When Angelina Jolie needed a new cinematographer on the eve of shooting “First They Killed My Father” (Netflix), Cambodia’s Best Foreign-Language Oscar entry, the director called on the DP she wanted in the first place: Oscar-winner Anthony Dod Mantle (“Slumdog Millionaire”). It turned out to be a trial by fire of the most creative kind.
Based on the celebrated memoir by Loung Ung, who, with her family, was forced into a work camp by the Khmer Rouge at the age of five, the historical thriller was shot totally from her perspective.
“I only had three days of prep and the first background action had a crowd between 400 and 600 extras,” said Dod Mantle, who’s presenting the film this week in competition at the 25th Camerimage festival in Bydgoszcz, Poland.
Capturing Her POV
Shooting with the Sony F55 with lots of hand-held and Steadicam shots, Dod Mantle first learned to adjust to the rhythm and behavior of the wonderfully expressive Sareum Srey Moch, who portrayed Ung.
“The hardest thing for Angie, for me, and for the whole crew was just trying to get the damn camera and the language of the film to work successfully from that point of view of this young child,” Dod Mantle said.
The cinematographer shot Moch’s scenes first: What she looked at and turned away from, whatever she did, capturing the character’s “flickering psyche.” If there’s an underlying warmth to it, that’s because it’s told from her POV.
“She led a sheltered, comfortable, colorful life,” said Dod Mantle. “Slowly and systematically the Khmer Rouge took the color out of everybody’s lives. To start with color, and then slowly pull it back as a palette was what we tried to do. And, gradually, the only colors left were the red, black, and charcoal of the Kymer Rouge set against the backdrop of the rainy season and the monsoon skies of Cambodia.”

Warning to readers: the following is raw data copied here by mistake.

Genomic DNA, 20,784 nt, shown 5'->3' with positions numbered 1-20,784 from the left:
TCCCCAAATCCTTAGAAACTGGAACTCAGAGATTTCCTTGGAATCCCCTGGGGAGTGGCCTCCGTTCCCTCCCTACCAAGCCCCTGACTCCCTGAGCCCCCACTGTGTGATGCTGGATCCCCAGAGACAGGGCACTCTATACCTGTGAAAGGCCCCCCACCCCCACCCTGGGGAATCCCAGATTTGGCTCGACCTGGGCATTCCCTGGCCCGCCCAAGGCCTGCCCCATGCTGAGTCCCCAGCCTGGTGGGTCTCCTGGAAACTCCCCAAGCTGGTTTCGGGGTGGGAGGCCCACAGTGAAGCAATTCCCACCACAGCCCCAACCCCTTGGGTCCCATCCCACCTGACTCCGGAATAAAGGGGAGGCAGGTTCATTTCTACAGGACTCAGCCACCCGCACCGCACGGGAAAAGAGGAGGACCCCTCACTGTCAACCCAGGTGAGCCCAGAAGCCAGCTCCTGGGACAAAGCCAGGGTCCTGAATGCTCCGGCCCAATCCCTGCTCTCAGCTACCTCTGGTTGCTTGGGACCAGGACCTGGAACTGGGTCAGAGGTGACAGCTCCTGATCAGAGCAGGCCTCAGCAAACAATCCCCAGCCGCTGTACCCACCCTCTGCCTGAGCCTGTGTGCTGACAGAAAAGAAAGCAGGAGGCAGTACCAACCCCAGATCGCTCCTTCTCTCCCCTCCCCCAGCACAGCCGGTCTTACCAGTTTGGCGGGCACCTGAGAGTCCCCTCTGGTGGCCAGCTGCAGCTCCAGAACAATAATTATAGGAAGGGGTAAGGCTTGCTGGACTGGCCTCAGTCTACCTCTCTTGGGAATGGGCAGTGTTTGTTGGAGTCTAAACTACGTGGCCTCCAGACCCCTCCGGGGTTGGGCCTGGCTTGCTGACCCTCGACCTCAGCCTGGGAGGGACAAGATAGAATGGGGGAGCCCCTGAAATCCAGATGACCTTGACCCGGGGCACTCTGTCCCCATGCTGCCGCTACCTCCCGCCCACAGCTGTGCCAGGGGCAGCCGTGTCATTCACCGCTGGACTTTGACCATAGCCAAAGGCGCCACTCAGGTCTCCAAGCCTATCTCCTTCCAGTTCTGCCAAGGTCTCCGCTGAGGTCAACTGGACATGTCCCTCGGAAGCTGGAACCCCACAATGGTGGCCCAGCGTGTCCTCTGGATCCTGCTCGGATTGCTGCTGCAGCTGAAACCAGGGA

A Journey of Memory and Indoctrination
The introduction of Ung was shot as one long tracking shot through her home in Phnom Penh and out onto the balcony and street below, with the arrival of the the Kymer Rouge. But during editing they added a few cuts. “The colors suggest the beauty and warmth of the Far East, the calm before the storm,” Dod Mantle said.
When forced into village huts, the hungry middle-class youngster dreams about an opulent banquet. “It’s a little feast of color and her psyche’s confused,” added the cinematographer. “You have this mixture of the domestic paradise of her home and all the food that she could possibly imagine, so it was an interesting idea to amalgamate the hell that she was living and the
home that she missed.”
One of the highlights was saying goodbye to her father, who’s taken away to be killed by the Kymer Rouge. First, Ung eavesdrops on her parents. She doesn’t know what they’re saying but realizes it’s something terrible.
“Then he comes out and he mans himself up and tells everyone to be brave,” said Dod Mantle. “And he stands in her point of view and looks down at her and is back lit [by the sun] and we know this is one of the last times we’re going to see him alive. Then they embrace and we had to break out of the point of view, so what we decided to do was keep the flare coming in and embody the father and daughter for a moment there. And then we track back and return to her POV as she watches him slowly walk away. And she calls for him and it’s sad.”
For Dod Mantle, in addition to telling Ung’s tragic story, including her indoctrination as a child soldier, the movie’s an allegory about looking after our children. “It’s a super intelligent attempt at helping the world think about how we can lose our children,” he said.